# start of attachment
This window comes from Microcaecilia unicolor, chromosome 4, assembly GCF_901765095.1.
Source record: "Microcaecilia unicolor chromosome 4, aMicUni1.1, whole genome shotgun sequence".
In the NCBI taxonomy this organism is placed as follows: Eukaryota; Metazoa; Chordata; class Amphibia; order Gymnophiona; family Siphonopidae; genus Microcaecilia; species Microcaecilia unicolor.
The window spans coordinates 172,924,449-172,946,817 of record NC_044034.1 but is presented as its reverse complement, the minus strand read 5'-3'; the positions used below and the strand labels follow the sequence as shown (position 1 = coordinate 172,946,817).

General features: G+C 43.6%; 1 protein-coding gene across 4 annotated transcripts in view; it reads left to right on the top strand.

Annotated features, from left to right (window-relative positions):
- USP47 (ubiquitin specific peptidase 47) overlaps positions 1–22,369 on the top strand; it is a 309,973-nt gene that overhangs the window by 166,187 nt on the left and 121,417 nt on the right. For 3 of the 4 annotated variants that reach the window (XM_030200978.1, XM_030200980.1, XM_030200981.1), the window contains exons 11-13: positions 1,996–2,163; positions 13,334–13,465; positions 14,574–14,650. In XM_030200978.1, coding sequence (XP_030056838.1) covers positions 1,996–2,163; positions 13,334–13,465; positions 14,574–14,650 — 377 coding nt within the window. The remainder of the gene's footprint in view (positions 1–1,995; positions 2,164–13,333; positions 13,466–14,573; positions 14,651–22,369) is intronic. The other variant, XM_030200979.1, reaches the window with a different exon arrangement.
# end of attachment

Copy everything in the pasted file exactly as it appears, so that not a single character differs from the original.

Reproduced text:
This window comes from Microcaecilia unicolor, chromosome 4, assembly GCF_901765095.1.
Source record: "Microcaecilia unicolor chromosome 4, aMicUni1.1, whole genome shotgun sequence".
In the NCBI taxonomy this organism is placed as follows: Eukaryota; Metazoa; Chordata; class Amphibia; order Gymnophiona; family Siphonopidae; genus Microcaecilia; species Microcaecilia unicolor.
The window spans coordinates 172,924,449-172,946,817 of record NC_044034.1 but is presented as its reverse complement, the minus strand read 5'-3'; the positions used below and the strand labels follow the sequence as shown (position 1 = coordinate 172,946,817).

General features: G+C 43.6%; 1 protein-coding gene across 4 annotated transcripts in view; it reads left to right on the top strand.

Annotated features, from left to right (window-relative positions):
- USP47 (ubiquitin specific peptidase 47) overlaps positions 1–22,369 on the top strand; it is a 309,973-nt gene that overhangs the window by 166,187 nt on the left and 121,417 nt on the right. For 3 of the 4 annotated variants that reach the window (XM_030200978.1, XM_030200980.1, XM_030200981.1), the window contains exons 11-13: positions 1,996–2,163; positions 13,334–13,465; positions 14,574–14,650. In XM_030200978.1, coding sequence (XP_030056838.1) covers positions 1,996–2,163; positions 13,334–13,465; positions 14,574–14,650 — 377 coding nt within the window. The remainder of the gene's footprint in view (positions 1–1,995; positions 2,164–13,333; positions 13,466–14,573; positions 14,651–22,369) is intronic. The other variant, XM_030200979.1, reaches the window with a different exon arrangement.